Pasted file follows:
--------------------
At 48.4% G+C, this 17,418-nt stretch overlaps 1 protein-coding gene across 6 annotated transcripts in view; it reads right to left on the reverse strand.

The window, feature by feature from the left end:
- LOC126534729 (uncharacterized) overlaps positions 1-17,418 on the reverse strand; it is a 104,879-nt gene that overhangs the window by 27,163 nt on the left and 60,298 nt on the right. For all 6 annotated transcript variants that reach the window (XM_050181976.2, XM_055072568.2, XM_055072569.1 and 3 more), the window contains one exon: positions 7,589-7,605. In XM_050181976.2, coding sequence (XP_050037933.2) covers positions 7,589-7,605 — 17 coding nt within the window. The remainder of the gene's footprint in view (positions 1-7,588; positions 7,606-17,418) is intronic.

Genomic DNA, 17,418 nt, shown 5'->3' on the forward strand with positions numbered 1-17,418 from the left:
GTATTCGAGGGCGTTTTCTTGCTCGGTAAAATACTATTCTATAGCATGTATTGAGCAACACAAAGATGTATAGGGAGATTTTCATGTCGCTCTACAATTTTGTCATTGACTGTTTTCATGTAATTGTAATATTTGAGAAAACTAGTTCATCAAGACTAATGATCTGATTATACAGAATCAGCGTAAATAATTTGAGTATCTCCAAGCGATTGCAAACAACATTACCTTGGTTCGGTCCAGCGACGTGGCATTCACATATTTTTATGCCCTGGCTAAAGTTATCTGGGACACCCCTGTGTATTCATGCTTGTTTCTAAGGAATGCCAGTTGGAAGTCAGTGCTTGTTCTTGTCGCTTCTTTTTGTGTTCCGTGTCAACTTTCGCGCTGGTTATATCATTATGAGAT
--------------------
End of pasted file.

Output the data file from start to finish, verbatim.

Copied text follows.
At 48.4% G+C, this 17,418-nt stretch overlaps 1 protein-coding gene across 6 annotated transcripts in view; it reads right to left on the reverse strand.

The window, feature by feature from the left end:
- LOC126534729 (uncharacterized) overlaps positions 1-17,418 on the reverse strand; it is a 104,879-nt gene that overhangs the window by 27,163 nt on the left and 60,298 nt on the right. For all 6 annotated transcript variants that reach the window (XM_050181976.2, XM_055072568.2, XM_055072569.1 and 3 more), the window contains one exon: positions 7,589-7,605. In XM_050181976.2, coding sequence (XP_050037933.2) covers positions 7,589-7,605 — 17 coding nt within the window. The remainder of the gene's footprint in view (positions 1-7,588; positions 7,606-17,418) is intronic.

Genomic DNA, 17,418 nt, shown 5'->3' on the forward strand with positions numbered 1-17,418 from the left:
GTATTCGAGGGCGTTTTCTTGCTCGGTAAAATACTATTCTATAGCATGTATTGAGCAACACAAAGATGTATAGGGAGATTTTCATGTCGCTCTACAATTTTGTCATTGACTGTTTTCATGTAATTGTAATATTTGAGAAAACTAGTTCATCAAGACTAATGATCTGATTATACAGAATCAGCGTAAATAATTTGAGTATCTCCAAGCGATTGCAAACAACATTACCTTGGTTCGGTCCAGCGACGTGGCATTCACATATTTTTATGCCCTGGCTAAAGTTATCTGGGACACCCCTGTGTATTCATGCTTGTTTCTAAGGAATGCCAGTTGGAAGTCAGTGCTTGTTCTTGTCGCTTCTTTTTGTGTTCCGTGTCAACTTTCGCGCTGGTTATATCATTATGAGAT